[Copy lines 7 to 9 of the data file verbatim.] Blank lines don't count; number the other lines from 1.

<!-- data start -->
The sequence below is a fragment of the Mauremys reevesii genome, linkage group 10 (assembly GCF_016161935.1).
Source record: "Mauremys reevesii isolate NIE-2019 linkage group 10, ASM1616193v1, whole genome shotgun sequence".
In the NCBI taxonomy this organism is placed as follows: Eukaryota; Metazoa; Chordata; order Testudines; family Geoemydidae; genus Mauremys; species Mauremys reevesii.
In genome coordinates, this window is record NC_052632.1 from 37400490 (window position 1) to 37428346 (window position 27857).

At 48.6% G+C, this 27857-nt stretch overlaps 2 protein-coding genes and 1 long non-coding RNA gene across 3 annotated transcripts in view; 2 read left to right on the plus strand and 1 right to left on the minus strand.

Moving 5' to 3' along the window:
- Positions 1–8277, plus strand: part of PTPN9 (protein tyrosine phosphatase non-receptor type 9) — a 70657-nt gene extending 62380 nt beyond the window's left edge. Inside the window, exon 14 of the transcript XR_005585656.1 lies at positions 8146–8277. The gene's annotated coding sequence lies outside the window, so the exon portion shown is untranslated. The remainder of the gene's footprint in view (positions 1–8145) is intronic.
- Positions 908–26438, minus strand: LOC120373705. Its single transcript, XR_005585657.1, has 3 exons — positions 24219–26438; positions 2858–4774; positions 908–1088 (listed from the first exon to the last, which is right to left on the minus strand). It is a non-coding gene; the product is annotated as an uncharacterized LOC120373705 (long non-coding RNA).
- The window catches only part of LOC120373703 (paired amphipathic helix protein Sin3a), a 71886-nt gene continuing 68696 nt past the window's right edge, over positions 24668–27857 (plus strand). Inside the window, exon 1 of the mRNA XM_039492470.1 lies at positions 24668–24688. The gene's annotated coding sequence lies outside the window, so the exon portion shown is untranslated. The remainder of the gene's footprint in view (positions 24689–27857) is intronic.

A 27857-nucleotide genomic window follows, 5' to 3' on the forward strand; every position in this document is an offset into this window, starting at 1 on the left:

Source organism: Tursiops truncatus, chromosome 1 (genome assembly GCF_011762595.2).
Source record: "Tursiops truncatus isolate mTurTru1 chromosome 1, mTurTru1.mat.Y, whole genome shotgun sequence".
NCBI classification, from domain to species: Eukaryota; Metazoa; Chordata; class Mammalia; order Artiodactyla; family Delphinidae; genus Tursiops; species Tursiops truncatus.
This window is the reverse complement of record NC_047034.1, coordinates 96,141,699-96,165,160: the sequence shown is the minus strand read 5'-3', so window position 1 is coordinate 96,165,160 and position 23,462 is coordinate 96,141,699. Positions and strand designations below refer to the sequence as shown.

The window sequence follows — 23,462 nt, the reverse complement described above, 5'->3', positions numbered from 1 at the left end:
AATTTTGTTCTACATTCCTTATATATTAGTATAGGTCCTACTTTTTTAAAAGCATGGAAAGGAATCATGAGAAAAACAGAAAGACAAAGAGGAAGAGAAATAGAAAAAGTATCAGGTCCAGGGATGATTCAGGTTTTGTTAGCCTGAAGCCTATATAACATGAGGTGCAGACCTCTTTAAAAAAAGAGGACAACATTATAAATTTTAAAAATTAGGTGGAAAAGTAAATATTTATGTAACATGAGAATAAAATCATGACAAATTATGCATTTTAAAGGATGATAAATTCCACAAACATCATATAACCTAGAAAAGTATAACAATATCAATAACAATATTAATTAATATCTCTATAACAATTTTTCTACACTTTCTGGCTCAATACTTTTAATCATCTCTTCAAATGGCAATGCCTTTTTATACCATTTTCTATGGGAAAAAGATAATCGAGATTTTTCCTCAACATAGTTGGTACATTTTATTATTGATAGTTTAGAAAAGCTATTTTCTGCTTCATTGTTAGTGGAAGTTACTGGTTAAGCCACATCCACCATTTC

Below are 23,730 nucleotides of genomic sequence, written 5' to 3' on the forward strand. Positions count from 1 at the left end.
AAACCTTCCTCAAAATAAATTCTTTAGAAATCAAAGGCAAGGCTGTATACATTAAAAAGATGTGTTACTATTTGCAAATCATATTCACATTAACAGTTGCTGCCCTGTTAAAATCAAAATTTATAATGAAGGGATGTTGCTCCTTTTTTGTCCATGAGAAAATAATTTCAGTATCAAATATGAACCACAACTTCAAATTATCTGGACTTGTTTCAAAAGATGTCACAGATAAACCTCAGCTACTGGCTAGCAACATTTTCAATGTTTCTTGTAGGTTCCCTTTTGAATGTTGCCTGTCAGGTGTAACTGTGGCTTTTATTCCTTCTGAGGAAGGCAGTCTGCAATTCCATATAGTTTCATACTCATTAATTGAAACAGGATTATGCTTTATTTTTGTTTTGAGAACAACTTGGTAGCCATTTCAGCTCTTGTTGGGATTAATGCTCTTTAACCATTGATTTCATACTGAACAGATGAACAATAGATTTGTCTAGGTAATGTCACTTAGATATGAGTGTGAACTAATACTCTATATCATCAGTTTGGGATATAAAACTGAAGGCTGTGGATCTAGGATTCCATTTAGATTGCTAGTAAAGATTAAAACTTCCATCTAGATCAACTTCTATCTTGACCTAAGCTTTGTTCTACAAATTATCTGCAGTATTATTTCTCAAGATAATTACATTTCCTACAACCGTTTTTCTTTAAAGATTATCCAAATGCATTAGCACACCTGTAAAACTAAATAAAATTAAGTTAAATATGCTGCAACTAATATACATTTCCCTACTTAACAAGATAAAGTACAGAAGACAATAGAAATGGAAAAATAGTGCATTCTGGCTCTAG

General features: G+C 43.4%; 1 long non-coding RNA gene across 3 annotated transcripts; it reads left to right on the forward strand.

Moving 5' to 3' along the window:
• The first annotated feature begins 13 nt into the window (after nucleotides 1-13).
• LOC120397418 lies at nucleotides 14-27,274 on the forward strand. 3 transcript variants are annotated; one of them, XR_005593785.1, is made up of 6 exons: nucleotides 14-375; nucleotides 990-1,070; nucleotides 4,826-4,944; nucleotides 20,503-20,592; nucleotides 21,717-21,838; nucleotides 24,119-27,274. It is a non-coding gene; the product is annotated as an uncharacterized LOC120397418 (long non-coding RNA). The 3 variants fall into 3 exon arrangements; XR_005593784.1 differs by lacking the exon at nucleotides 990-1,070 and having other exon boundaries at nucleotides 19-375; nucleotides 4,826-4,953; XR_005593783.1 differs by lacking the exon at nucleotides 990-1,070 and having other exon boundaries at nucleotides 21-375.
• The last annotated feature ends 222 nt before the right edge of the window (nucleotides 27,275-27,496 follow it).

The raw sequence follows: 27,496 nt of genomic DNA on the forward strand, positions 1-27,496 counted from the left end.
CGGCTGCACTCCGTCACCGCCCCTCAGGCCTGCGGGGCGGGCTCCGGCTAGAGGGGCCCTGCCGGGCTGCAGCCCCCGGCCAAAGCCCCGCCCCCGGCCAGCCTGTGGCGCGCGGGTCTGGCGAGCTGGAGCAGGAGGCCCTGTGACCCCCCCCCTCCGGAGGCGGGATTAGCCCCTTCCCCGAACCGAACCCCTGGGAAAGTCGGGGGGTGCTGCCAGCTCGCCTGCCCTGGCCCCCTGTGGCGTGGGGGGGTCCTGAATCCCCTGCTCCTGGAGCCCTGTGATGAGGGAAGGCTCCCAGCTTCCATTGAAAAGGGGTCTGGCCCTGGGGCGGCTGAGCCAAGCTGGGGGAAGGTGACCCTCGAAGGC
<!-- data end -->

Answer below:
- Positions 1–8277, plus strand: part of PTPN9 (protein tyrosine phosphatase non-receptor type 9) — a 70657-nt gene extending 62380 nt beyond the window's left edge. Inside the window, exon 14 of the transcript XR_005585656.1 lies at positions 8146–8277. The gene's annotated coding sequence lies outside the window, so the exon portion shown is untranslated. The remainder of the gene's footprint in view (positions 1–8145) is intronic.
- Positions 908–26438, minus strand: LOC120373705. Its single transcript, XR_005585657.1, has 3 exons — positions 24219–26438; positions 2858–4774; positions 908–1088 (listed from the first exon to the last, which is right to left on the minus strand). It is a non-coding gene; the product is annotated as an uncharacterized LOC120373705 (long non-coding RNA).
- The window catches only part of LOC120373703 (paired amphipathic helix protein Sin3a), a 71886-nt gene continuing 68696 nt past the window's right edge, over positions 24668–27857 (plus strand). Inside the window, exon 1 of the mRNA XM_039492470.1 lies at positions 24668–24688. The gene's annotated coding sequence lies outside the window, so the exon portion shown is untranslated. The remainder of the gene's footprint in view (positions 24689–27857) is intronic.